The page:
2. To your knowledge (and I ask you this because I know you have a tremendous amount of knowledge), are you referring to a PET/CT, fereheme MRI, or something else to determine M1 disease? If so, that would presume that those tests are more sensitive than CT and bone scans for first detecting evident disease. You also must have concluded that a CT is more sensitive than a bone scan (to distinguish M2 and M3 disease). Is it your opinion then, that bone and CT scans are inadequate to detect the initial onset of evident metastatic disease in a rising PSA only context (whether hormone refractory or otherwise), and other tests, such as the PET/CT, fereheme MRI (or something else?) should be utilized? Thanks.

  3. Forgive me my bluntness, but this seems to me a totally wrong-headed perpetuation of a poor idea. It seems self-evident that anything based on a current moment in technology is a very poor choice for a lasting classification scheme.

    Think ahead to the year 2025, and imagine researchers (or, worse yet, patients) trying to make sense of medical literature on prostate cancer stretching from 1992 to 2022. The meaning of the word “metastatic”, or the term “M0”, would change from decade to decade, depending on whichever technology could or couldn’t detect metastasis at the time of writing.

    A maddeningly similar situation exists today with regard to the phrase “undetectable PSA”. Tens of thousands of men now incorrectly believe that they have no detectable levels of PSA. Why? Because the term “undetectable” is used instead of the more accurate and descriptive “PSA < 0.1". A fair percentage of these men will at some point freak out when they get a PSA reading of "0.08", because they will reasonably (but incorrectly) believe that it represents a rise from "undetectable". The only reason for this ridiculous situation is that the term "undetectable" became fossilized to mean "undetectable using the best assays of 1995". Undetectable-in-1995 does not mean undetectable-in-2012, but the label "undetectable" continues to be applied as if no change had occurred.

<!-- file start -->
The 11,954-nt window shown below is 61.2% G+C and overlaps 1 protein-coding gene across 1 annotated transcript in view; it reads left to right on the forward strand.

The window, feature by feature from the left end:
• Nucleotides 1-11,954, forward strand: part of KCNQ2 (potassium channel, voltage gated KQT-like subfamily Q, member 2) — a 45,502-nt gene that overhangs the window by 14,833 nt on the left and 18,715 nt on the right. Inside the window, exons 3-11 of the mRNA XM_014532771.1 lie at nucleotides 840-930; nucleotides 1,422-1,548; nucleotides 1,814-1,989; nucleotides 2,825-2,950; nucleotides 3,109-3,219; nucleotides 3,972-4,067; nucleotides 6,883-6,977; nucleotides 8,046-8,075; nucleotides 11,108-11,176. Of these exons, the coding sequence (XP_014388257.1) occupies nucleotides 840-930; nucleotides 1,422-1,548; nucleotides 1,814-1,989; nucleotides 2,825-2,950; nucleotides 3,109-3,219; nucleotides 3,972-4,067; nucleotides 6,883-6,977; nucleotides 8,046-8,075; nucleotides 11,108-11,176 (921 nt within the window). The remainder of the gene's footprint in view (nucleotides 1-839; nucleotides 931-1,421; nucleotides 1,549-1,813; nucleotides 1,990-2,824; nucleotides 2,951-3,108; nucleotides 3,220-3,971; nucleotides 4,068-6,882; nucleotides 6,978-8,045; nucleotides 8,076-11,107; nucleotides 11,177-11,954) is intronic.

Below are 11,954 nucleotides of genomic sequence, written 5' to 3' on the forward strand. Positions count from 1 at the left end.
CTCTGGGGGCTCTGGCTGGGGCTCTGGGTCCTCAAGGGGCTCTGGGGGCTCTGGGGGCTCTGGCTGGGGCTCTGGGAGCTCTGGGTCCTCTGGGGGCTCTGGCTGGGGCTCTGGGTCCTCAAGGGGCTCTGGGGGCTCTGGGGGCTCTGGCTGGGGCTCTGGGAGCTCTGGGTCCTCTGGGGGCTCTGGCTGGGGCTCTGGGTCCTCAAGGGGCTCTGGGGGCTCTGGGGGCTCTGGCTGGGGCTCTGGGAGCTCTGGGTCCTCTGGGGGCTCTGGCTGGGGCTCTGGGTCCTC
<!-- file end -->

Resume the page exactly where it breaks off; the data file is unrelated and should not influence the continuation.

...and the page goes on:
In place of the context-dependent "M0", "M1", etc., a far better approach would be quantitative and independent of technology extant in 2012 (or 2022, or 1992). For example:
    • "M<0.5": Areas of metastasis, if any, all <0.5 cm. (By 2012 technology, this is "undetectable", and might thus well mean nonmetastasis.)
    • "M<1.5": Areas of metastasis, if any, all <1.5 cm. (By 1995 techmology, this was "undetectable", and might thus well have meant nonmetastasis.)
    • "M=2.5": One proven metastasis of size ~2.5 cm.
    • "M++:3.5,2.5,…": Proven metastases, the largest of size ~3.5 cm.

    Naturally, any such label should be supplemented by the name of the test when reporting at length. For example:
    • "M=2.5 per CT scan on [date2]; M<4 per bone scan on [date1]".

    To see the short-sightedness of tying an entire classification schema to a particular imaging technology (such as the proposed M2x categories), one has only to realize how such schemes will inevitably be made obsolete or untenable within a few decades by the invention of Lepton Imaging in 2022, the Higgsatonium Scan in 2032, and the Quantum Disentanglement Resolver in 2042.

    No, I have no crystal ball, but that's my point: We can't possibly know now the details of future advances, and it is struthionine to behave as if current technology will never be surpassed.

  4. Richard:

    Please understand that I am not “concluding” anything. There is limited published data on the use of Ferraheme. There is more data on PET/CT scanning, and it is clear that under a number of circumstances PET/CT can detect mets that are not visible on bone and standard CT scans … but there can also be false positives and false negatives. (The choline-based PET/CT scans appear to have greater potential than other types.)

    The issue is fundamentally (a) whether newer scanning techniques can accurately and reliably detect mets earlier than a bone scan or a CT scan and (b) whether detection of such mets actually makes any change to patterms of treatment that is of benefit to patients.

  5. Paul:

    I have no problem with your “bluntness.” However, the staging and grading systems for all cancers change on a regular basis. It is an inevitability of expanding knowledge. This is why we now use the TNM staging system as opposed to the earlier ABCD staging system in prostate cancer. There are significant “shifts” and modifications in the staging systems about every 7 to 10 years. I know of no way to establish a clinically useful staging system that would be valid for 30 to 40 years at a time.

  6. Wolfram:

    The link is fixed (although I have no idea what the problem was).

  7. Richard,

    I have had an 18F PET/CT scan. It is more sensitive and it provides for much sharper images than traditional CT and bone scans.

  8. Jerry,

    What were the results of your PET/CT relative to what you think would have been shown if you only had a CT or bone scan (if that’s even possible to answer)? Thanks.